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I do not agree with your statement that "generally speaking, realloc() costs a lot, and is slow."

I executed the following C program to verify your claim:

#include <malloc.h> #include <assert.h> int main () { void *p; int i; assert((p = malloc(1)) != 0); for (i = 1; i < 16 * 1024 * 1024; i++) assert((p = realloc(p, i)) != 0); return 0; }

The above code does malloc(1) and then executes realloc(i) once each for i = 1b .. 16Mb.

Compiling the above program using GCC 3.2.1 on a Linux 2.4.20 box with an 800 Mhz P3 CPU and 128 Mbytes of SDRAM, the elapsed time is 10.8 seconds. (uses GLIBC)

Compiling the above program using GCC 3.2.1 on Cygwin running on a WinXP box with a 1.2 Ghz AMD Athlon CPU and 256 Mbytes of SDRAM, the elapsed time is 2.3 seconds. (uses GLIBC)

Now, some implementations of realloc() are slow. GLIBC happens not to be one of them. Any implementation of malloc()/realloc() that allocates in increments of 4 bytes is defficient from my perspective. Some sort of sophistication is necessary to decrease the need for copying as the cost of copying increases. As I mentioned before, one of the more straight forward approaches is to allocate blocks in powers of 2. This way, for a consistently growing memory block, copies are only performed half as often every time twice as much data must be copied, resulting in a net gain, as the copy itself is usually less expensive that the operation generating new data to populate the string.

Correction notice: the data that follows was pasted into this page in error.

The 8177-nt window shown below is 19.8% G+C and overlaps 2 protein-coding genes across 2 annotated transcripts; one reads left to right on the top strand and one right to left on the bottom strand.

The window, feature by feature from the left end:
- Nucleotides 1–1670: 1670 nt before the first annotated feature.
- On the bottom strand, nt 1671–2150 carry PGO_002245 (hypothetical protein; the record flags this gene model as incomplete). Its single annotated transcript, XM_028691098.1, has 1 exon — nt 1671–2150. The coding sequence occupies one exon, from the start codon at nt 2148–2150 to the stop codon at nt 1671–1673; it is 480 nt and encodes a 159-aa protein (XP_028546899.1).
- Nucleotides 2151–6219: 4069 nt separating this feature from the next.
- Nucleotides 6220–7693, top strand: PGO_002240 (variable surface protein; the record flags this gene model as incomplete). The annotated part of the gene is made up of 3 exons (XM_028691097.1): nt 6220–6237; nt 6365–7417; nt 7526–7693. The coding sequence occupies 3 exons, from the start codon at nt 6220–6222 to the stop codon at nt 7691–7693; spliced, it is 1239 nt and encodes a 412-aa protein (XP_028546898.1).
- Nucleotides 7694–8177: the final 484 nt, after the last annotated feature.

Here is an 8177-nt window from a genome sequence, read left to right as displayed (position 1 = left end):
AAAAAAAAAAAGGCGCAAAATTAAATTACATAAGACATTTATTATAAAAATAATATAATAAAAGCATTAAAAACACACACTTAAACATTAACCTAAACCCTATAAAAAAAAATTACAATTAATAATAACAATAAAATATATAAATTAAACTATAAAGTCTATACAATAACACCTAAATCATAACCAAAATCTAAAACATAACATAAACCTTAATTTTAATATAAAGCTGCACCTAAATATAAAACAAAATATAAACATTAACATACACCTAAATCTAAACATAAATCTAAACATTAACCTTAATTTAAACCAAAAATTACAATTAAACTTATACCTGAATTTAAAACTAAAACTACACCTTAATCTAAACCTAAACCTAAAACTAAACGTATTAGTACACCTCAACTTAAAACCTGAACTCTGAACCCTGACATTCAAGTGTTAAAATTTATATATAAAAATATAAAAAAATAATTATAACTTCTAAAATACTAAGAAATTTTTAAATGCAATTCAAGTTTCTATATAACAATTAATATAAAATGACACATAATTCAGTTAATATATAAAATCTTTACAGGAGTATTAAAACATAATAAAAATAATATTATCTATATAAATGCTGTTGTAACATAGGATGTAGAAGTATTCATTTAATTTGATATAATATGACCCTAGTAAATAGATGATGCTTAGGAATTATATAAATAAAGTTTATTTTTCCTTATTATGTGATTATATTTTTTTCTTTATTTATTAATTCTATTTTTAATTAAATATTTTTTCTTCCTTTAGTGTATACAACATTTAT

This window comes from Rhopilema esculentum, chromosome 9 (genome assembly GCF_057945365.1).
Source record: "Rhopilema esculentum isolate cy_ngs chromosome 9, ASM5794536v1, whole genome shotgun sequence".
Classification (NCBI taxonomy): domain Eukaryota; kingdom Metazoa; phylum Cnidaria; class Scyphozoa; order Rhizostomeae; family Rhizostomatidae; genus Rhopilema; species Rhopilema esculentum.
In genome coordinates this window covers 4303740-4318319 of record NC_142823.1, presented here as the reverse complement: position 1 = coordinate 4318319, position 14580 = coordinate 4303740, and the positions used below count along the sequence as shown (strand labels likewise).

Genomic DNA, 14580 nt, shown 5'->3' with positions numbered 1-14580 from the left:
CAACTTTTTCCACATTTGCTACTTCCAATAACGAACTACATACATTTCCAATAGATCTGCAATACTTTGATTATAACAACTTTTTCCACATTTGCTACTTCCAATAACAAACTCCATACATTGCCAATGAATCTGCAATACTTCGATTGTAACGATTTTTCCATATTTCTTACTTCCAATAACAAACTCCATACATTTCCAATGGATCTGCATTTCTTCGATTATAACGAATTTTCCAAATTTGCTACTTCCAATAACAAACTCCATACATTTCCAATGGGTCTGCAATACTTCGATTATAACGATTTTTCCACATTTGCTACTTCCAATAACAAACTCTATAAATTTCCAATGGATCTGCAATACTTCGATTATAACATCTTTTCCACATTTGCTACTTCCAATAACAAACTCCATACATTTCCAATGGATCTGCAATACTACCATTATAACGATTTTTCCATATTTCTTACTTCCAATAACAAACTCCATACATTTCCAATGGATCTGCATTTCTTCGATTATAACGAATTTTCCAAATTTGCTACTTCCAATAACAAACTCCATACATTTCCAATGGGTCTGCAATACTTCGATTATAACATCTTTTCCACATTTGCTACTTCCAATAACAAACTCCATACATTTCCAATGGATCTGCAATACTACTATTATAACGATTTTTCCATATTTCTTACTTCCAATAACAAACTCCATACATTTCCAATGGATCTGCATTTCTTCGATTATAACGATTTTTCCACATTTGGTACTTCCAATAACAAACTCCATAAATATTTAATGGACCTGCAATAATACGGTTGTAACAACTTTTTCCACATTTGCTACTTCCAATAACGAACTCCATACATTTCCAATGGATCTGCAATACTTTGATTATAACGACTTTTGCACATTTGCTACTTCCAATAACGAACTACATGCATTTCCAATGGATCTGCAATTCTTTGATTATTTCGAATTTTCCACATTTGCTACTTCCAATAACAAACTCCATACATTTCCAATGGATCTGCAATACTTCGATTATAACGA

Also, under Linux (at least), the mremap() call allows pages to be re-addressed providing the ability to support zero-copy realloc() for memory areas that already have their own pages, or are the only memory area in use on the page.

In reply to Re: Re: Re: what's faster than .= by MarkM
in thread what's faster than .= by xafwodahs

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